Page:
The New Look of the Great Ceremonial House at Disney’s Polynesian Village Resort

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Disney’s Polynesian Village Resort was one of the original resorts that opened at Walt Disney World in 1971. Last year, the South Seas-inspired hotel began undergoing major renovations. Some changes have been universally welcomed (Trader Sam’s!), while others are more controversial.

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The “re-imagined” interior of the Great Ceremonial House (i.e. the lobby) was unveiled in December 2014. Many longtime fans of “The Poly” lamented the removal of the grand centerpiece of rock waterfalls and dozens of varieties of tropical plants.

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The new focal point is now above — an impressive display of giant netted fishing floats and rattan lamps that give off a subtle glow. Venture upstairs to see them in all their glory (and get a drink at Tambu Lounge if it’s after 1 p.m.)

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A much smaller waterfall feature has been installed in the middle, but it seems kind of silly in comparison. The concept art included a statue of the Polynesian mascot on top of this, but it hasn’t made an appearance yet. (I’m guessing that’s still part of the plan since the Disney Parks Blog had a merchandise preview for a mini-figurine based on it.) (3/23/15 Update: The tiki has finally arrived!)

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From a practical standpoint, it makes sense why they removed it. (Rumor has it that the maintenance was a major factor.) It also opened up the space for more seating areas for guests waiting to check in or just relaxing. (And if you squint you can see Cinderella Castle off in the distance.)

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The downside is the feeling of stepping into a Hawaiian tropical rainforest has been lost. Hopefully they’ll be able to recapture some of that when they finish the waterfalls along the entrance path from the parking lot.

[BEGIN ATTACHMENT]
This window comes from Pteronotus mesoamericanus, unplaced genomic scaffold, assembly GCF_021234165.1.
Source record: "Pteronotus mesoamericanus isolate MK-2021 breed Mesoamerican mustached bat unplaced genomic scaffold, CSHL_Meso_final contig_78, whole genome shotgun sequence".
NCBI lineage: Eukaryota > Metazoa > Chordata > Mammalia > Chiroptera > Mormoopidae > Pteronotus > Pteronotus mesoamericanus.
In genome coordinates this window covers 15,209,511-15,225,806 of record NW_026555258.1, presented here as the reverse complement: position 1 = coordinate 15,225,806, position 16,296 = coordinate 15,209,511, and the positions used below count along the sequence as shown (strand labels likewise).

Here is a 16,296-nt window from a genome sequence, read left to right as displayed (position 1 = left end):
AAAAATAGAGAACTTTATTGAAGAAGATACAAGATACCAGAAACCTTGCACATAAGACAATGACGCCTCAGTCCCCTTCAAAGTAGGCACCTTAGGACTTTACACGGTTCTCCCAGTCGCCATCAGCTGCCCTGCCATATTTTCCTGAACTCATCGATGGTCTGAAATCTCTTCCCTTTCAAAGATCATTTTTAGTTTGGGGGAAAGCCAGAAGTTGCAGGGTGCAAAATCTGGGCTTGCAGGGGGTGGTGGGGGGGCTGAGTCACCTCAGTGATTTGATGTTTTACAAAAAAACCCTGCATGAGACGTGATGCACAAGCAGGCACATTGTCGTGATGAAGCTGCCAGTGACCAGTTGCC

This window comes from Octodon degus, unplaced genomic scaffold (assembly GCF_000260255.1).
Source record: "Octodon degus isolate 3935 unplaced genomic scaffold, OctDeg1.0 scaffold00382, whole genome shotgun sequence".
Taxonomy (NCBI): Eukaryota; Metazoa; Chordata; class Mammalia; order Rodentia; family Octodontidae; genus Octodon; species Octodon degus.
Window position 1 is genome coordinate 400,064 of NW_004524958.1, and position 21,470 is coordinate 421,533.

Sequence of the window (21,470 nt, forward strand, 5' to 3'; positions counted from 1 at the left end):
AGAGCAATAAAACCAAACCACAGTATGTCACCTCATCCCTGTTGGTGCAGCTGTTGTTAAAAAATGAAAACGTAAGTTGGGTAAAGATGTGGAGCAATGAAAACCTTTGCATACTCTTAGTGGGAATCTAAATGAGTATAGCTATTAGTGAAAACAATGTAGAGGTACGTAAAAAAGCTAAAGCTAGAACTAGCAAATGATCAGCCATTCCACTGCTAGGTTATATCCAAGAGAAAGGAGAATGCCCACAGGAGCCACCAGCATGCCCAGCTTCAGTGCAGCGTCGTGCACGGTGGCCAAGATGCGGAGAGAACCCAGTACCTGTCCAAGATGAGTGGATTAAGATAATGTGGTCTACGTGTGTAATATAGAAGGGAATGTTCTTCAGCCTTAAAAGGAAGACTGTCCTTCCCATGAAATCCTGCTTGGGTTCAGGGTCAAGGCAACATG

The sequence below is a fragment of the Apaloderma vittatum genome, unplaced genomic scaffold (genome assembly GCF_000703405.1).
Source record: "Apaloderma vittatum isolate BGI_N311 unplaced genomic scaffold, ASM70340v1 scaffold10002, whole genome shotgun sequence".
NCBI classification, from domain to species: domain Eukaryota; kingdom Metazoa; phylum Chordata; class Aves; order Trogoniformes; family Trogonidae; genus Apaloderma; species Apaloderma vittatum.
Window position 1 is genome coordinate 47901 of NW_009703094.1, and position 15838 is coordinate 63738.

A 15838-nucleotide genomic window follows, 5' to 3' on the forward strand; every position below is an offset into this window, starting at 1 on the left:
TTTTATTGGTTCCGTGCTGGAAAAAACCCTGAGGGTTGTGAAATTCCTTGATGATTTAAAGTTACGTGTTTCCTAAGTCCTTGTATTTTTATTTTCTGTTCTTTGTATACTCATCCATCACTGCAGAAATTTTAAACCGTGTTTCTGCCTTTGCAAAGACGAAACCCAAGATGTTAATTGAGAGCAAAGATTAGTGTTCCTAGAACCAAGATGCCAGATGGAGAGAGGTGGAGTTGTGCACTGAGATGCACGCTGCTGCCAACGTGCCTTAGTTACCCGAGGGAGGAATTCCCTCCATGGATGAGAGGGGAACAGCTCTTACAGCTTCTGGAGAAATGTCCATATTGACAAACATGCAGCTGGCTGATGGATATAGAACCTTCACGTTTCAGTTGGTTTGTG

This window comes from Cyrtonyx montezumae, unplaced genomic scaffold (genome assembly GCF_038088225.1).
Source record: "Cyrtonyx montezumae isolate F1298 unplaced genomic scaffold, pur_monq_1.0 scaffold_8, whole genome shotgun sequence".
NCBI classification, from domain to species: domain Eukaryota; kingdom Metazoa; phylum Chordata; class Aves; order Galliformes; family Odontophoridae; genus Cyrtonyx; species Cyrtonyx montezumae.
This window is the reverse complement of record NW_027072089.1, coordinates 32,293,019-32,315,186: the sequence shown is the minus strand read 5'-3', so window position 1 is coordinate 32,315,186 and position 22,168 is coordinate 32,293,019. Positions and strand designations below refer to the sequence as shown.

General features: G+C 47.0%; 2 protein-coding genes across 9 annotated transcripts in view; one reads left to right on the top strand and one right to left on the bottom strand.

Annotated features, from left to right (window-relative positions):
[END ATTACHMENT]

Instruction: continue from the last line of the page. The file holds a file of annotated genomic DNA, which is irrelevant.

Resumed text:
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Near the elevators you’ll find beautiful concept art from two of my favorite Disney Legends: Rolly Crump for Walt Disney’s Enchanted Tiki Room and Mary Blair for the New Guinea scene of It’s a Small World.

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Just outside the far end of the lobby is Pineapple Lanai, a new walk-up counter serving Dole Whip (pineapple, vanilla or swirl) with the option of getting a souvenir tiki bowl. This is where you get your fix since they removed the self-serve Dole Whip machine from Capt. Cook’s.

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So far, the restaurants ‘Ohana, Tambu Lounge and Kona are still relatively the same, but Capt. Cook’s recently received a makeover. (Stay tuned for a full review.) And as I mentioned, on its way very soon is Trader Sam’s Grog Grotto, Orlando’s own version of Trader Sam’s Enchanted Tiki Bar.

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On top of that, there’s the April 1st debut of Disney’s Polynesian Villas & Bungalows, featuring 20 brand-new Bora Bora Bungalows perched over the Seven Seas Lagoon. They were built for Disney Vacation Club members but guests can also rent these two-bedroom accommodations for upwards of $2,000 per night, reportedly. (I love Disney, obviously, but that’s more expensive than staying at some of the actual overwater bungalows in Tahiti…)

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For more information on the renovations, I suggest checking out Steve’s updates on Tiki Man Pages. He also discussed Trader Sam’s Grog Grotto more in depth on episode 71 (March 2, 2015) of the Enchanted Tiki Talk podcast.

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5 responses

  1. Pingback: The Week in Tiki (March 16, 2015): Miller to remain in Big Apple; Tiki weekenders sell out in Chicago, N.J. | The AtomicGrog.com Blog

  2. It actually hurts to look at the “reimagined” lobby now. While the guest flow is probably better, they absolutely eviscerated that lobby. Now it’s a giant echo chamber with a silly, undersized rock pile. It looks like something that an amature would piece together in his backyard over a weekend. Boooo, Disney, booooo.

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